Later that day, my friend comes over. She knows I’ve been struggling with cutting. I’m standing while eating and everybody else is sitting–we invite these friends of ours over for dinner each Sunday. I tell her about my accomplishment–that I haven’t cut in two months! It’s a triumph…the marks though are going to be forever lasting, I’m afraid. But my friend celebrates that I haven’t cut myself in so long. She gives me hugs which I love.
We’re having a game night that night. And as we’re playing, her mother puts the married people on teams together and the single people are on their own. I lament because I want my friend on my team. Eventually, after round 1 of Scattergories, her mother decides to let the single people form teams together so my younger sister and her boyfriend are on a team together and now, me and my friend are on the same team together.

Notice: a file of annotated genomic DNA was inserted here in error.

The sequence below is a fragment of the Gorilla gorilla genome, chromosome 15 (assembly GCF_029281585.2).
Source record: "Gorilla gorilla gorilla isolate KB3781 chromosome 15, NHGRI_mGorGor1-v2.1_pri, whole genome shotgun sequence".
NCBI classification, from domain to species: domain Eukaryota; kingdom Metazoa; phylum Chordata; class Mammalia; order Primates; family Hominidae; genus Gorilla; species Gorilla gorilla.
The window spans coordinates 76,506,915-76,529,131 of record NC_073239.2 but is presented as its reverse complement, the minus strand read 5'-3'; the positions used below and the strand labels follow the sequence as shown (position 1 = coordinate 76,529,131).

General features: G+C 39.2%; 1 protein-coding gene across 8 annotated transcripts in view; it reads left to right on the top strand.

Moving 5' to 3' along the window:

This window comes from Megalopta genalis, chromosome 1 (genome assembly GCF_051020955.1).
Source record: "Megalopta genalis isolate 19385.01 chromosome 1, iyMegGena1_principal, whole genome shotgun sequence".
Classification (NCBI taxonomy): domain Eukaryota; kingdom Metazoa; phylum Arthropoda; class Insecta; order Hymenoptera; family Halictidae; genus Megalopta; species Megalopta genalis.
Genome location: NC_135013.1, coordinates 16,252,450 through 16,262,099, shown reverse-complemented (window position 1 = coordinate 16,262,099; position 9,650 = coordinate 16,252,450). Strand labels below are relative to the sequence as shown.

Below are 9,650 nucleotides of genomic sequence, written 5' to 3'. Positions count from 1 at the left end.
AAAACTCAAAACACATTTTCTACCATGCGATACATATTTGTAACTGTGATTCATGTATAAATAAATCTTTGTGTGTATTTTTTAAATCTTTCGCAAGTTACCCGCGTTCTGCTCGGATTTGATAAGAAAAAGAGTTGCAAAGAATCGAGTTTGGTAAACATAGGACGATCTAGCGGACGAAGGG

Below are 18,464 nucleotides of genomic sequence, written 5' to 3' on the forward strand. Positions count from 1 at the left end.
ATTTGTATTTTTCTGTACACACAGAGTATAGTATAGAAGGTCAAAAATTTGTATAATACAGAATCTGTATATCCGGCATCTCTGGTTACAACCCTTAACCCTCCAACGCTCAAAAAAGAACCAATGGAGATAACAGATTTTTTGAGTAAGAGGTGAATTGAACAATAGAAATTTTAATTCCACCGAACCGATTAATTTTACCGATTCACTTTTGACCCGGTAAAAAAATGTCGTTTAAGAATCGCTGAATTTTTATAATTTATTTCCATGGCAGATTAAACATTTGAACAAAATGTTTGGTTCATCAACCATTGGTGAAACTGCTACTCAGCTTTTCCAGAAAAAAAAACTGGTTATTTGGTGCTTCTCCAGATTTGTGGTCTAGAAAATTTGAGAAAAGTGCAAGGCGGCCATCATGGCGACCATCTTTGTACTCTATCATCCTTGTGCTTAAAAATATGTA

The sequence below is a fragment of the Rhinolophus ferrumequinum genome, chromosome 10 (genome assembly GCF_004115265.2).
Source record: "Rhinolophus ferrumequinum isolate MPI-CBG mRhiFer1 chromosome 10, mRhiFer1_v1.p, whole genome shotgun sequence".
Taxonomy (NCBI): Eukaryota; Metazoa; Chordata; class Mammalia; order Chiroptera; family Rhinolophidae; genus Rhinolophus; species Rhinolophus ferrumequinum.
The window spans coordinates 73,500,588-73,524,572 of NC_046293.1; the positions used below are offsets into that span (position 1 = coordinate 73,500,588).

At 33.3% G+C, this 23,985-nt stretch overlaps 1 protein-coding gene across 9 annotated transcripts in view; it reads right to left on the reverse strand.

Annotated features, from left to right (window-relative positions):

I forget about awkwardness at some moment and I ask my friend if I can just lay my head down on her arm. Auntie says girls like touch so it won’t bother them as long as I don’t misinterpret. My friend lets me and I feel close to her–I feel loved by her. I say, “My friend loves me.” Then I wait briefly, and inform my friend that she’s supposed to pat my head with her hand and say “Yes I do.” I entrust myself to my friend’s love. My mom seems concerned and says to me, “Daniel, you have a huge brain, your head is heavy!” My friend doesn’t mind that–“My friend loves me,” I say. “Yes I do,” and she pats my head with her hand. I’m being protected by her for now. I know that I receive love and this is what I need right now. Regretfully, we got to the last round and my friend had to leave but she gave me a goodbye hug for the night. “My friend loves me.” “My deacon loves me.” “This is Mother’s mantle stretched out on me, Mary’s veil protecting me.”